Tuesday, December 5, 2017

REGRET is a Useless Emotion Unless...

It Prompts to Do Better Going Forward


I’ve heard actors and musicians say they don’t care to look at their own performances because they cringe at how they did something they should have done differently. For writers, the printed first edition can yield a similar emotion. There is much we’d change, rephrase, or cut. Now it’s set, and we can’t.



Life is like that. Once something has passed, regret can take over about the many things that we could’ve and maybe should’ve, and now we can’t do over.


I know people who are raked with regrets. It’s a useless loop that serves to paralyze. The functional among us “let it go,” which usually means we try to forget and move on.


But forgetting, while serving the purpose of getting the wheels to move, isn’t the best way. For my own process, there were times I wished I could be as good at forgetting as many people I have known. There’s at least one typo in each of my published books that gnaws on me, and I can’t do a thing about it. There are chapters in my life I would never “do” the same way.


I found a way to mentally handle these sorts of cant’-fix ‘em. I am not a Catholic, but I borrowed it from the Catholic confession, when at the end the priest says, “Now go and sin no more.” This echoes Jesus’ saying. (John 8, 11) The brilliance of confession is not the telling, or the penance. It’s an awareness combined with learning from mistakes and resolving to not repeat.


Nothing wasted— if we learn from it.


I will look at my performance. I will stare at these typos and awkward phrasings. I will remember where I dropped the ball. Then I will resolve to pay attention and to try not to repeat. Of course, I will repeat. But maybe not the same mistakes or sins, and maybe I will catch them earlier when I can fix something. It’s a process, and a mighty beneficial one.

In this way, regret becomes useful.

15 comments:

  1. For those who believe in God, the gift of forgiveness is definitely one of his greatest gifts to us. It still doesn't nullify what you're saying about learning from our mistakes and trying not to repeat them. God is much more willing to forgive me than I'm willing to forgive myself, so, yes, striving to do better is a worthwhile outcome.

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    1. Amen, sister.
      I honestly don't know what G-d thinks or if I'm forgiven. But I sure am far from godliness, because I am hard on myself. For me the key is to make it good going forward, for our time in the world of action, here, is short.

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    2. I feel your pain today, Mirka. Piggybacking on Ev's comment, God indeed thinks the world of you. He made you, and He forgives you.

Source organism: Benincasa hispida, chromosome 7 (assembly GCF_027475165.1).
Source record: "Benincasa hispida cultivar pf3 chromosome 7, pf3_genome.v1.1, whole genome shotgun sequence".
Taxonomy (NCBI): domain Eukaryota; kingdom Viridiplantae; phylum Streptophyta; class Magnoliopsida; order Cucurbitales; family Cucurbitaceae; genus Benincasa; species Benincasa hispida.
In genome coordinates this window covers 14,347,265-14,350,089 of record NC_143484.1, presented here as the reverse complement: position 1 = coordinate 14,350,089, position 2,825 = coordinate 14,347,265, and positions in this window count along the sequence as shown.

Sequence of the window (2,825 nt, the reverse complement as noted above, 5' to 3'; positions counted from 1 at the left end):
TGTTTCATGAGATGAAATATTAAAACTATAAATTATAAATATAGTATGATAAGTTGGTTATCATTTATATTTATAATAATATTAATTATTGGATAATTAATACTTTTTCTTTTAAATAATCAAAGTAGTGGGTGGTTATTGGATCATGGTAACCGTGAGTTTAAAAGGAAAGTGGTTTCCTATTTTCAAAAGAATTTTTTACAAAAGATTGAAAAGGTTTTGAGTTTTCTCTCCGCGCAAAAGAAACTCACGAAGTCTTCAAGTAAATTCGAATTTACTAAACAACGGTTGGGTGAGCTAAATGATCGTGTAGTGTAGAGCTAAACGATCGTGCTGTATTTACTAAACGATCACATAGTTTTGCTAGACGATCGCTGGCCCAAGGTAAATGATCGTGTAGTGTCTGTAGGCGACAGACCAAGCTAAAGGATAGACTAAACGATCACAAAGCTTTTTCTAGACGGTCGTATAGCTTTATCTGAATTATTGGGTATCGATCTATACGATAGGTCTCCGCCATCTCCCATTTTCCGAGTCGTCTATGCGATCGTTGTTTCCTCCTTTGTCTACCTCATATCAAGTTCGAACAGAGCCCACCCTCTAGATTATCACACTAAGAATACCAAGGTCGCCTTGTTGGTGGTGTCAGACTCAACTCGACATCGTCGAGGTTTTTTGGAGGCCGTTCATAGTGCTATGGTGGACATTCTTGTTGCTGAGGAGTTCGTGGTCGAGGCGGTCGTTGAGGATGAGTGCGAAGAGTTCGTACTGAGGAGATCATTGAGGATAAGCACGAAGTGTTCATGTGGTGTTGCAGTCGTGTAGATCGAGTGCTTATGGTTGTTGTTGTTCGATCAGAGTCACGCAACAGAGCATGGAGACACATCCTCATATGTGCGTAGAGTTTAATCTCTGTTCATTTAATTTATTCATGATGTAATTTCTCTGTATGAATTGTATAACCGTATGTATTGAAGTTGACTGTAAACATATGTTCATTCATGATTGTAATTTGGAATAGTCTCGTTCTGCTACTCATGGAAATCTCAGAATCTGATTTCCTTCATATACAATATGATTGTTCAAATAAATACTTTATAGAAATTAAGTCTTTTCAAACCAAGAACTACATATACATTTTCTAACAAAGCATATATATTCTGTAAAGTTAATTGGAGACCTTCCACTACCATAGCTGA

1 John 1:9 But those typos aren't YOUR responsibility, IMO. Copy editor's, perhaps?

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    3. Well, the typos originate with me. But the point is to live and learn moving forward. (True even if this saying is a cliché.)

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  2. Mirka, such wise words. True regret comes with repentance with the desire to amend one's life, including the writing life.

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  3. Well said, as always. I felt a lot of regret and guilt when I was married. I left most of it behind when I got divorced.

    Love,
    Janie

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    1. That's another way to deal with "moving on" ;)

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  4. Life is a learning experience, right? Failures are opportunities to learn and get stronger.

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    1. And not to repeat wrongs ad nauseam. Learning also includes what was worth repeating. I have many life-chapters that I have no regrets about. I'd do it again just that way. But not everything.

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  5. Yup, life is nothing but one big learning curve - keeps us young, right?

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    1. Learning and re-positioning is a youngish thing to do, so I guess as long as we do... "We're still alive." (Paraphrasing my grandma, who no longer is.)

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  6. I sometimes regret things I should have said or done, as well as worrying about the future. One of the reasons I need to take time to live in the present moment, which for me is easier said than done. I have yet to read my books once they're published, much too risky. :)

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    1. I know of other writers who say they never read their published books.

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